Shortly before official notification of her termination, Frausto applied for unemployment compensation through the DOES. The "Determination by a Claims Examiner" dated January 31, 2005 found Frausto eligible for benefits and that "[m]isconduct had not been established." The reasons given for that determination were as follows:

Claimant is in a L.W.O.P. status from her job as Programmer. Claimant has a[n] EEO situation with the agency and employer has informed her not to report to work. Employer instituted claimant[']s separation, therefore, no misconduct established.

The employer appealed the Claims Examiner's determination to the OAH and requested a hearing. OAH entered an order scheduling a hearing on March 2, 2005 at 9:30 a.m. The order and notice of the hearing stated that "[f]ailure of a party to appear at the hearing may result in a default, dismissal, or other unfavorable outcome." It also stated that "[a] written request for postponement must be filed with the Office of Administrative Hearings in accordance with OAH Rule 2812 (1 DCMR 2812) at the earliest possible time, after making a good faith meaningful effort to contact the opposing party and asking for that party's consent to the postponement."

Frausto did not appear at the scheduled hearing, and the Administrative Law Judge (ALJ) announced that the case would proceed in her absence.*fn2 Kerr was the employer's only witness at the hearing. On April 18, 2005, OAH issued its decision reversing the Claims Examiner's determination and finding Frausto ineligible for unemployment benefits. The ALJ found that the agency had "met its burden of demonstrating that [Frausto] engaged in misconduct rising to the level of gross misconduct by disregarding her obligation to [the employer] and standards of behavior, which an employer has a right to expect of its employee." On May 5, 2005, petitioner submitted a motion for relief from OAH's final order and a request for a hearing in which she explained that she had not attended the scheduled hearing because there had been a fire in her home on February 25, 2005 that required her to be taken to the hospital for treatment of smoke inhalation and prevented her from living in her home until March 2, 2005, the scheduled hearing date. Further, Frausto stated that she had telephoned the clerk's office on the morning of the hearing to report that she was unable to attend and to request that the hearing be rescheduled. On August 17, 2005, the OAH denied Frausto's motion for relief from its final order. In the order denying the motion, OAH acknowledged that if credited, the circumstances presented "[are] almost universally good cause justifying continuation of a trial date," if made seasonably. The ALJ concluded, however, that Frausto's request was not made seasonably and that she did not provide a basis for a finding of good cause to excuse her failure to appear. Frausto filed a petition for review in this court.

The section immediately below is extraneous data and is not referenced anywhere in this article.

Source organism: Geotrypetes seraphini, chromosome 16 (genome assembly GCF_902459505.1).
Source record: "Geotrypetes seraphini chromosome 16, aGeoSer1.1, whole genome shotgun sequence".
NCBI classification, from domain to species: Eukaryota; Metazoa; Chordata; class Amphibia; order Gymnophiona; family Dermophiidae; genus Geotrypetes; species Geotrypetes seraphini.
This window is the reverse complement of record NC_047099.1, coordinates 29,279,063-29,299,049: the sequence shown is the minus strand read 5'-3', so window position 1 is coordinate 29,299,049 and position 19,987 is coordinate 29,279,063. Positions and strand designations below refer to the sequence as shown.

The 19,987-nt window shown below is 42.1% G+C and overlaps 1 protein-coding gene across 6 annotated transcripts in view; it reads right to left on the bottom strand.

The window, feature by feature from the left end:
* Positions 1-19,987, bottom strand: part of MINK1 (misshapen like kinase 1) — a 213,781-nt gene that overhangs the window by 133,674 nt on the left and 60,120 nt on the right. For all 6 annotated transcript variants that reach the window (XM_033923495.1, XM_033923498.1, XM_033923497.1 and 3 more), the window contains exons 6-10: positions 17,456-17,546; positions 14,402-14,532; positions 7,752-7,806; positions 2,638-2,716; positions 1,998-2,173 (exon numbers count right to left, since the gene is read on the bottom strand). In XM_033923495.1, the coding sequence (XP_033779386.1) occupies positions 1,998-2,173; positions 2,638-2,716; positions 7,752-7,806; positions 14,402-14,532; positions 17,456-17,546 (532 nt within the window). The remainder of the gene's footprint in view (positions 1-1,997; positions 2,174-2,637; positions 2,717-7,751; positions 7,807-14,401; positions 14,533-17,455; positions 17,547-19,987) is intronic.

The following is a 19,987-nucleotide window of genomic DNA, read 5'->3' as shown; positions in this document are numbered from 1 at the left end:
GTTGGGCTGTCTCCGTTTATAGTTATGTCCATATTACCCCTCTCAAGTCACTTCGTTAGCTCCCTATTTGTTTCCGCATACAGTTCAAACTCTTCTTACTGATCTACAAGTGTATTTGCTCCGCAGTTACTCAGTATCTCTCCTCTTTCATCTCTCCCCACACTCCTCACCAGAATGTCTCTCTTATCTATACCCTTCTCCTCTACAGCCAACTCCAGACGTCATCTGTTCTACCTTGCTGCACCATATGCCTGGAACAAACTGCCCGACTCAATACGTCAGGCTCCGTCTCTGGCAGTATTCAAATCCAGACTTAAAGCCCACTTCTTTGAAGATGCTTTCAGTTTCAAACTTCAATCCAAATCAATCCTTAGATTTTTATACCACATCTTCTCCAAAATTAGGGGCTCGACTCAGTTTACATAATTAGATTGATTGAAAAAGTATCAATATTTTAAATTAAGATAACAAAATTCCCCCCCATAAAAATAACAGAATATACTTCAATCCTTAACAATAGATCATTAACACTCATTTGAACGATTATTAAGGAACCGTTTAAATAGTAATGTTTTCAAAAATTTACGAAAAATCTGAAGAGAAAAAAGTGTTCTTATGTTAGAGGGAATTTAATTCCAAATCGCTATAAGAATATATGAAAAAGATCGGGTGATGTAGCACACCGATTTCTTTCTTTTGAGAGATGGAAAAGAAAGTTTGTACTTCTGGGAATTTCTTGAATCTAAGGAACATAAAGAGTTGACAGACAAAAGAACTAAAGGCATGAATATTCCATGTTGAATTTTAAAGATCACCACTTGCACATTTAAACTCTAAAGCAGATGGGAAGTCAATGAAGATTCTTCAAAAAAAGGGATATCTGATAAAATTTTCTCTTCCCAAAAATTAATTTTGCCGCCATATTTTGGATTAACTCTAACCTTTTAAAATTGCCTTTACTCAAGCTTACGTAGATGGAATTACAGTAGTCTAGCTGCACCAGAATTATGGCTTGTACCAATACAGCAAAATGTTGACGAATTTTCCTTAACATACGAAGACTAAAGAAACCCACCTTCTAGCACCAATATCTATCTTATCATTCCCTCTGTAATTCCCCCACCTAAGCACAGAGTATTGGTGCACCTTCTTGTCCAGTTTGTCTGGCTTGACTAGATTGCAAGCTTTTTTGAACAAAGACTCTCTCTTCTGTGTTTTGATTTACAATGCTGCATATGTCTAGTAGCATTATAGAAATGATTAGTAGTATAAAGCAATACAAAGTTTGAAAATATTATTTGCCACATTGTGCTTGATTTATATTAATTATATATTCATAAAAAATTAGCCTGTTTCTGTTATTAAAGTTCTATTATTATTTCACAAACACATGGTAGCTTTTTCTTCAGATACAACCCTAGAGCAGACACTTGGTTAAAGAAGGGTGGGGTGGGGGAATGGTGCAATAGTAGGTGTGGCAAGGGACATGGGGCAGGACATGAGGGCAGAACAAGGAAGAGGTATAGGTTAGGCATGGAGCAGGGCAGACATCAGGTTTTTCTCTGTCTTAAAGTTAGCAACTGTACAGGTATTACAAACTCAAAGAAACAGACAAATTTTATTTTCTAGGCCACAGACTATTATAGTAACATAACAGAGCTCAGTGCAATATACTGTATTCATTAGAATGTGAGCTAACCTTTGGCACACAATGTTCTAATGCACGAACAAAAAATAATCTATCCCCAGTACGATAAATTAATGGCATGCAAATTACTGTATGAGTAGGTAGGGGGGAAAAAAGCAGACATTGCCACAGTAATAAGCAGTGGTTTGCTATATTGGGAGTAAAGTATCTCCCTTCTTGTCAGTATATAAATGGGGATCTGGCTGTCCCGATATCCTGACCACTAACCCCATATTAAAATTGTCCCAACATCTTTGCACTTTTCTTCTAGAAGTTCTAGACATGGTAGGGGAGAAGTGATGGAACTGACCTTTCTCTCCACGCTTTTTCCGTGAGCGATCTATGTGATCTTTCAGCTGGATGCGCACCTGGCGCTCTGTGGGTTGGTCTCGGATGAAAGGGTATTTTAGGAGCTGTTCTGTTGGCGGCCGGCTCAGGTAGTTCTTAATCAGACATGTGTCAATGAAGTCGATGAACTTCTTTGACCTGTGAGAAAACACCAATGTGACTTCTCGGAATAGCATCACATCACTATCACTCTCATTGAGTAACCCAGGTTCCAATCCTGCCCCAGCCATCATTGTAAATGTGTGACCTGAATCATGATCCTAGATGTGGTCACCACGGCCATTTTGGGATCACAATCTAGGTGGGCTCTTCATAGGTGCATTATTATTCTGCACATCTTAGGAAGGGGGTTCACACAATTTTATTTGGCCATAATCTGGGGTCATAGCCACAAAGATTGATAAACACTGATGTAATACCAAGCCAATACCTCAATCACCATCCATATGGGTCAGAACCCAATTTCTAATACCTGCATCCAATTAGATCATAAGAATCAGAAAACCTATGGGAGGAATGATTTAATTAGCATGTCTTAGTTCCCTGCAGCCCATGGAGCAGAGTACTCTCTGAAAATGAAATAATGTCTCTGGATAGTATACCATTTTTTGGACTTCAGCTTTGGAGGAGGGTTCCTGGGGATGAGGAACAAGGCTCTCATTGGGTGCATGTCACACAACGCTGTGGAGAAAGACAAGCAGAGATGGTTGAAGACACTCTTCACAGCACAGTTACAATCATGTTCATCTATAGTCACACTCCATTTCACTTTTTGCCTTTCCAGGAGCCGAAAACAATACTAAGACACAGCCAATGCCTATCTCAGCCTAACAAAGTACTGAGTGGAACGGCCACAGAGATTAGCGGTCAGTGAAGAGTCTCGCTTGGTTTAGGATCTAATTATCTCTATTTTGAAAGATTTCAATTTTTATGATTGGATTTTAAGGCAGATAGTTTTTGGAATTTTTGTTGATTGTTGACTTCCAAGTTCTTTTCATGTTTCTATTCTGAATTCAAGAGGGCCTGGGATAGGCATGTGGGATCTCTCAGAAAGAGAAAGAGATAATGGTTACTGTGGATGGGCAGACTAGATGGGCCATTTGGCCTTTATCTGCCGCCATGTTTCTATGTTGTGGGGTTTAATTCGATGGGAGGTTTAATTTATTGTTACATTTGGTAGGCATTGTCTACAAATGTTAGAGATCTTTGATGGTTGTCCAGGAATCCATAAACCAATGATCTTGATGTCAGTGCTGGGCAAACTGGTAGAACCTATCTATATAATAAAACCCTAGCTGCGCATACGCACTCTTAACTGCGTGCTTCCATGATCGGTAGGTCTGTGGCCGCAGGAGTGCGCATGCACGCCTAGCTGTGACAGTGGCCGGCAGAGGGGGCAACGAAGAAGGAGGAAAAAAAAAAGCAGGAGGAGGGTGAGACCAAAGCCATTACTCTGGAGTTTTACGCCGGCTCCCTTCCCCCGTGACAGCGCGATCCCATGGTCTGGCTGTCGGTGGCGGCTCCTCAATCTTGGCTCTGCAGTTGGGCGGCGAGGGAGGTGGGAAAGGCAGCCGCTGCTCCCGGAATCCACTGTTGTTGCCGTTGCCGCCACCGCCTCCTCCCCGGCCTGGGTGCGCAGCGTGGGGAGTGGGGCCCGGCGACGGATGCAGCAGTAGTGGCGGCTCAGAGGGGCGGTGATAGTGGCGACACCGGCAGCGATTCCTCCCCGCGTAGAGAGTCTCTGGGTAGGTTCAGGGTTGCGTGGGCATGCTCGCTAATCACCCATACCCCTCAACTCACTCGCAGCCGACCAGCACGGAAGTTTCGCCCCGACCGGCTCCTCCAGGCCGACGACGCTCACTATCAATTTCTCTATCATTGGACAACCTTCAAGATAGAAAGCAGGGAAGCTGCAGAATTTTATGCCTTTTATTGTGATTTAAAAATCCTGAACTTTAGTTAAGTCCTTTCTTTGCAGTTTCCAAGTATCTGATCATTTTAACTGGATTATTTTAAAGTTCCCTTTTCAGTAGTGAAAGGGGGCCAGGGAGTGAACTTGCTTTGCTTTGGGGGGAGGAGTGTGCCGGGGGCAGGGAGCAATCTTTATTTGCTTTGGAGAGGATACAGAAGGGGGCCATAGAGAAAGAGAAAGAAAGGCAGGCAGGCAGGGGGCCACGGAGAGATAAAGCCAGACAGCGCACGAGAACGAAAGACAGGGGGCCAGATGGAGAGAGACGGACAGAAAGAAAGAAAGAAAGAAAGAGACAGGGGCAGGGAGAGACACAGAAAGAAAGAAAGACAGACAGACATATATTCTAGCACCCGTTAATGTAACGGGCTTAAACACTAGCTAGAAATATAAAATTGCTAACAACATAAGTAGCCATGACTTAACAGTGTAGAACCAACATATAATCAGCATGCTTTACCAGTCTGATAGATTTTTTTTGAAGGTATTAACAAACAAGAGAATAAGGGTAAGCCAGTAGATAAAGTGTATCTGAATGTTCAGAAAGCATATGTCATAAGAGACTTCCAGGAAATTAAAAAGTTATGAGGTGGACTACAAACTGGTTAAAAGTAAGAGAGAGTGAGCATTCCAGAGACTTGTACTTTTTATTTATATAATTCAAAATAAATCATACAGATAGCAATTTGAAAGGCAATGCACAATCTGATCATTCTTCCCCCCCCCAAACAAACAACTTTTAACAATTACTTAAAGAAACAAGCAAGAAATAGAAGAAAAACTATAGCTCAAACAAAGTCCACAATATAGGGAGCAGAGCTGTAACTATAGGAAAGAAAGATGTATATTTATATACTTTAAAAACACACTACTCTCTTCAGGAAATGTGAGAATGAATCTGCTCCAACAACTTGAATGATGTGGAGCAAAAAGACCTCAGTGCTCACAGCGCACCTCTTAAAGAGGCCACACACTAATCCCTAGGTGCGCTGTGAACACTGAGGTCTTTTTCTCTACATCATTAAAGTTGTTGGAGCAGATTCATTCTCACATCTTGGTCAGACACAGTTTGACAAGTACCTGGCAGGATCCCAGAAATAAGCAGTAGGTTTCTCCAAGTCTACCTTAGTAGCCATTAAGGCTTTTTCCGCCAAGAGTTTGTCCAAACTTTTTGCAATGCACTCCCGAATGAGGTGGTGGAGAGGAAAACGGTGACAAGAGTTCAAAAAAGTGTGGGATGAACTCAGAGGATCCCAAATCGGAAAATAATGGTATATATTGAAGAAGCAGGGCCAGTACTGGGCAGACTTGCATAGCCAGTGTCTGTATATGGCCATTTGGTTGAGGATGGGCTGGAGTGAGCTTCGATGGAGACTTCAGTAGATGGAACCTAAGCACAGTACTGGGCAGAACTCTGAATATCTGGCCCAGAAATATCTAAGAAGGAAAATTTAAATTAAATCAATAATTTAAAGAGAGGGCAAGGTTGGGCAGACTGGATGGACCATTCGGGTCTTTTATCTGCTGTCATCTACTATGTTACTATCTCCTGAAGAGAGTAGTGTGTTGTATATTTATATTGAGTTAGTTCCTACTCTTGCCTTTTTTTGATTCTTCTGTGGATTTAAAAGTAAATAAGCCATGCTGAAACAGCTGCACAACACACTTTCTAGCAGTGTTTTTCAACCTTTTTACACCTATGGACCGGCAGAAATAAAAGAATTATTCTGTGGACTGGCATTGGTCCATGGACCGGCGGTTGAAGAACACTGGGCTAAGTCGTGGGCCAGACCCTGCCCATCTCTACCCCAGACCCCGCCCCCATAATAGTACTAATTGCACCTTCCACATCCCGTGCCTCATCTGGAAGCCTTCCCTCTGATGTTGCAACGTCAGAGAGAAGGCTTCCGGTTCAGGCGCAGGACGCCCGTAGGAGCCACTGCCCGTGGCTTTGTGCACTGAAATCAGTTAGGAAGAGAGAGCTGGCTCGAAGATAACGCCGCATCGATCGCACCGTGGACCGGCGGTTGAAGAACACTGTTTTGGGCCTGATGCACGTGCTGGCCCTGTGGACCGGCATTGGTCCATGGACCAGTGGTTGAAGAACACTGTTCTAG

II. A. Applicable Legal Principles

Frausto argues that the OAH abused its discretion in denying her request to reopen the case under its rule that is comparable to Super. Ct. Civ. R. 60 (b). She contends that in denying her relief, the OAH failed to undertake the necessary factual inquiry or to consider all relevant factors.*fn3 The employer responds that Frausto failed to show that her non-appearance resulted from excusable neglect and that she has a meritorious defense.

Section 2833.2 of 1 DCMR Chapter 28, applicable in proceedings before the OAH, is comparable to Super. Ct. Civ. R. 60 (b). Section 2833.2 provides, in pertinent part, that the administrative court may relieve a party . . . from a final order for the following reasons: (1) mistake, inadvertence, surprise, or excusable neglect; . . . or . . . any other reasons justifying relief from the operation of the final order. Relief under this ...